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Banana Bread Cockaigne


There are a couple notable things about this classic recipe that dates back to 1946. One is the optional lemon zest, which seems like an unnecessary fillip. And while it is purely optional, we love the little flavor boost it gives, so if we have a lemon on hand we always add the zest.


The second item is the optional dried apricots. Again, to the banana bread purist, this will seem like gilding the lily, but we have grown so fond of the little bursts of tangy apricot flavor that we add them every time.


We try to wait until our bananas are extremely ripe before making this classic bread, but sometimes we are impatient. If your appetite for banana bread has outstripped your ability to wait for your bananas to ripen, simply roast them in their skins at 350°F until they turn dark brown, 20 to 30 minutes.


Banana Bread Cockaigne


One 8½ x 4½-inch loaf (about 8 servings)


Preheat the oven to 350°F. Grease an 8½ × 4½-inch loaf pan.

Whisk together in a medium bowl:

1½ cups all-purpose flour

1½ teaspoons baking powder

½ teaspoon salt

Beat in a large bowl or a stand mixer fitted with the paddle at medium speed until creamy:

⅔ cup sugar

6 tablespoons (¾ stick) unsalted butter, softened

            (Finely grated zest of one lemon)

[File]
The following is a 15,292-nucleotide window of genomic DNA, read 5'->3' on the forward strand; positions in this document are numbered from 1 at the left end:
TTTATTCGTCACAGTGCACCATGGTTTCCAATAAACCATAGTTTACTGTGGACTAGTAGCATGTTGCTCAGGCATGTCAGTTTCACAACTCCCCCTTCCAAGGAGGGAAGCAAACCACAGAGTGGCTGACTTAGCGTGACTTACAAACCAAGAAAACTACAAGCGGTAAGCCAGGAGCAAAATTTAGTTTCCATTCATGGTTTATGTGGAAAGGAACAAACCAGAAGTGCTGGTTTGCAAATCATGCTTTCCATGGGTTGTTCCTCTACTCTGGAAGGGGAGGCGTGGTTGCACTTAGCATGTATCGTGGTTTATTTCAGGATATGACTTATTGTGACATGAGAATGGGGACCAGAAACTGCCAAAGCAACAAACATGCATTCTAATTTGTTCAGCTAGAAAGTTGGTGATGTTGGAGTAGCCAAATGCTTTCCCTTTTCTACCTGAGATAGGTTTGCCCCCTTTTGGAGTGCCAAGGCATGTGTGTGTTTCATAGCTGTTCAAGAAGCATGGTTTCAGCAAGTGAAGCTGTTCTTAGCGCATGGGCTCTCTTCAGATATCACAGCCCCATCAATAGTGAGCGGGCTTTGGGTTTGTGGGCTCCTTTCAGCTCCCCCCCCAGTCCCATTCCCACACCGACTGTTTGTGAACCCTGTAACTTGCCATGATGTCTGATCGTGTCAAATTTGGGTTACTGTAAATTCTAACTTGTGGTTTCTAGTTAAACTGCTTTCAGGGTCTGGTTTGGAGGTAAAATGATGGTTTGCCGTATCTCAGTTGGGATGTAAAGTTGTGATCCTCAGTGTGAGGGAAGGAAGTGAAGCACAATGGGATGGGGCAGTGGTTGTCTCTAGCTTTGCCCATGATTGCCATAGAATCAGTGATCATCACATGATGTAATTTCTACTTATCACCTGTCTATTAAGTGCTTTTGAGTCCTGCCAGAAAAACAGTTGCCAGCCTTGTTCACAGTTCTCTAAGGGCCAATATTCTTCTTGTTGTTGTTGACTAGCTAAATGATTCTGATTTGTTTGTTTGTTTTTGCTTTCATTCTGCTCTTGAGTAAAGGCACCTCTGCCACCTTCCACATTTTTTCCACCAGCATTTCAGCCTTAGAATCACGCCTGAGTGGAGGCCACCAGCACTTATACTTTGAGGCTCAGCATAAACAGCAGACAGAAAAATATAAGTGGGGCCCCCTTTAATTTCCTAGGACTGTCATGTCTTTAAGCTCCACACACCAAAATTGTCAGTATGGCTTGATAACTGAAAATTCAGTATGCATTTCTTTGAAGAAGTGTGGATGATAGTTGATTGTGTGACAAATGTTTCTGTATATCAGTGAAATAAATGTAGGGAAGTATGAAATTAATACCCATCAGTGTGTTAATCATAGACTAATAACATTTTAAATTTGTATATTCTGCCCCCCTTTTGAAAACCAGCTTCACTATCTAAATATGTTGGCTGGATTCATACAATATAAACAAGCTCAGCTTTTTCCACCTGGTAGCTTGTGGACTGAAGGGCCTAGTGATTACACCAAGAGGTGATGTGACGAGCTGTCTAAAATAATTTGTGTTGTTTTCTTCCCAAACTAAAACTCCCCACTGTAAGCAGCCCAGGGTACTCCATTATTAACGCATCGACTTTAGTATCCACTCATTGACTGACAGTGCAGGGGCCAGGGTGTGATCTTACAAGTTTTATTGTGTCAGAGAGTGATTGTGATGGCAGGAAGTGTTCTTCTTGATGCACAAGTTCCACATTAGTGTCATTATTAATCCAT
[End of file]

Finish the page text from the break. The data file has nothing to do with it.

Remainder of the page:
Beat in:

           2 large eggs, beaten

           1¼ cups mashed ripe bananas (from 2 to 3 large bananas)

Add the dry ingredients, beating until smooth. Fold in, if desired:

(½ cup chopped toasted walnuts) 

(¼ cup finely chopped dried apricots)

Scrape the batter into the greased pan. Bake the bread about 1 hour, or until a toothpick inserted in the center comes out clean. Cool for 10 minutes in the pan on a rack, then unmold. Let cool completely before slicing, and serve with plenty of:

            Softened salted butter


A New Generation of JOY


In the nearly ninety years since Irma Rombauer self-published the first Joy of Cooking, it has become the kitchen bible, with more than 20 million copies in print. This new edition of Joy has been thoroughly revised and expanded by Irma’s great-grandson John Becker and his wife, Megan Scott. They developed more than six hundred new recipes for this edition, tested and tweaked thousands of classic recipes, and updated every section of every chapter to reflect the latest ingredients and techniques available to today’s home cooks. Their strategy for revising this edition was the same one Irma and Marion employed: Vet, research, and improve Joy’s coverage of legacy recipes while introducing new dishes, modern cooking techniques, and comprehensive information on ingredients now available at farmers’ markets and grocery stores. Joy is and has been the essential and trusted guide for home cooks for almost a century. This new edition continues that legacy.